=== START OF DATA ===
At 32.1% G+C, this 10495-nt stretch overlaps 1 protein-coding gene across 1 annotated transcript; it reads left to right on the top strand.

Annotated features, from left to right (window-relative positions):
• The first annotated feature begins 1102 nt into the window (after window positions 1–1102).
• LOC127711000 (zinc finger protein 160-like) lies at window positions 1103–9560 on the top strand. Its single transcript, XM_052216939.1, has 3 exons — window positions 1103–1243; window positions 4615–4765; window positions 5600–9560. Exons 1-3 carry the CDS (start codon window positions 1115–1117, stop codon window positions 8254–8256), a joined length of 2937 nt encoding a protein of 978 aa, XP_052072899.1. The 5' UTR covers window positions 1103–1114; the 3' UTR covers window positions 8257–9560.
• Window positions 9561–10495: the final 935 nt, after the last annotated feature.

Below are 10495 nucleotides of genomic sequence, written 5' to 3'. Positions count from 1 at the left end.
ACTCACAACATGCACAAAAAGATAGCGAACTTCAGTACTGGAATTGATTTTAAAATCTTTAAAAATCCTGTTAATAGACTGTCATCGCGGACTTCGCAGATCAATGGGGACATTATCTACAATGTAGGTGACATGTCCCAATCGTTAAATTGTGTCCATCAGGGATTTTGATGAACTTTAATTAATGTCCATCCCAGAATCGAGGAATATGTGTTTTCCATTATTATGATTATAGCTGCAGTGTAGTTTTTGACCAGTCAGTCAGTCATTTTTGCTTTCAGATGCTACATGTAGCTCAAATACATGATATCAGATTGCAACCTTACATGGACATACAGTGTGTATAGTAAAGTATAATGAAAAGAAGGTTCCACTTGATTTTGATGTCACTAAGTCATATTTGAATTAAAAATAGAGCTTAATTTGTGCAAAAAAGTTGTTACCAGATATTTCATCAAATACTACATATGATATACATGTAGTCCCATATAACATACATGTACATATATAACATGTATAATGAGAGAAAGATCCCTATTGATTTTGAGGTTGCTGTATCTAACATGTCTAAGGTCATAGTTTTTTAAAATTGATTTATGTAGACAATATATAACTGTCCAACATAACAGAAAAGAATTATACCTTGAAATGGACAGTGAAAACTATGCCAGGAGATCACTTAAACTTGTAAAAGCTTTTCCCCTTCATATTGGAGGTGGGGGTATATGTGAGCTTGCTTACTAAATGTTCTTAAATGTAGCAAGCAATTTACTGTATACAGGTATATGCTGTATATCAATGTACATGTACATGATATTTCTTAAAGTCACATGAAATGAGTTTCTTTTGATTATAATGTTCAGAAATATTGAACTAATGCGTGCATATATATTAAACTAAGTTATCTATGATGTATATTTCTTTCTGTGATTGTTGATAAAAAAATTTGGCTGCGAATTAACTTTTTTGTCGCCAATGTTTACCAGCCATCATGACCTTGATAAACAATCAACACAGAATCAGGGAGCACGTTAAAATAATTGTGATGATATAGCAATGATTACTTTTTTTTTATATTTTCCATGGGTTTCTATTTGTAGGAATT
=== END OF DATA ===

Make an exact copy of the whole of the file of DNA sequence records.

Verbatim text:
At 32.1% G+C, this 10495-nt stretch overlaps 1 protein-coding gene across 1 annotated transcript; it reads left to right on the top strand.

Annotated features, from left to right (window-relative positions):
• The first annotated feature begins 1102 nt into the window (after window positions 1–1102).
• LOC127711000 (zinc finger protein 160-like) lies at window positions 1103–9560 on the top strand. Its single transcript, XM_052216939.1, has 3 exons — window positions 1103–1243; window positions 4615–4765; window positions 5600–9560. Exons 1-3 carry the CDS (start codon window positions 1115–1117, stop codon window positions 8254–8256), a joined length of 2937 nt encoding a protein of 978 aa, XP_052072899.1. The 5' UTR covers window positions 1103–1114; the 3' UTR covers window positions 8257–9560.
• Window positions 9561–10495: the final 935 nt, after the last annotated feature.

Below are 10495 nucleotides of genomic sequence, written 5' to 3'. Positions count from 1 at the left end.
ACTCACAACATGCACAAAAAGATAGCGAACTTCAGTACTGGAATTGATTTTAAAATCTTTAAAAATCCTGTTAATAGACTGTCATCGCGGACTTCGCAGATCAATGGGGACATTATCTACAATGTAGGTGACATGTCCCAATCGTTAAATTGTGTCCATCAGGGATTTTGATGAACTTTAATTAATGTCCATCCCAGAATCGAGGAATATGTGTTTTCCATTATTATGATTATAGCTGCAGTGTAGTTTTTGACCAGTCAGTCAGTCATTTTTGCTTTCAGATGCTACATGTAGCTCAAATACATGATATCAGATTGCAACCTTACATGGACATACAGTGTGTATAGTAAAGTATAATGAAAAGAAGGTTCCACTTGATTTTGATGTCACTAAGTCATATTTGAATTAAAAATAGAGCTTAATTTGTGCAAAAAAGTTGTTACCAGATATTTCATCAAATACTACATATGATATACATGTAGTCCCATATAACATACATGTACATATATAACATGTATAATGAGAGAAAGATCCCTATTGATTTTGAGGTTGCTGTATCTAACATGTCTAAGGTCATAGTTTTTTAAAATTGATTTATGTAGACAATATATAACTGTCCAACATAACAGAAAAGAATTATACCTTGAAATGGACAGTGAAAACTATGCCAGGAGATCACTTAAACTTGTAAAAGCTTTTCCCCTTCATATTGGAGGTGGGGGTATATGTGAGCTTGCTTACTAAATGTTCTTAAATGTAGCAAGCAATTTACTGTATACAGGTATATGCTGTATATCAATGTACATGTACATGATATTTCTTAAAGTCACATGAAATGAGTTTCTTTTGATTATAATGTTCAGAAATATTGAACTAATGCGTGCATATATATTAAACTAAGTTATCTATGATGTATATTTCTTTCTGTGATTGTTGATAAAAAAATTTGGCTGCGAATTAACTTTTTTGTCGCCAATGTTTACCAGCCATCATGACCTTGATAAACAATCAACACAGAATCAGGGAGCACGTTAAAATAATTGTGATGATATAGCAATGATTACTTTTTTTTTATATTTTCCATGGGTTTCTATTTGTAGGAATT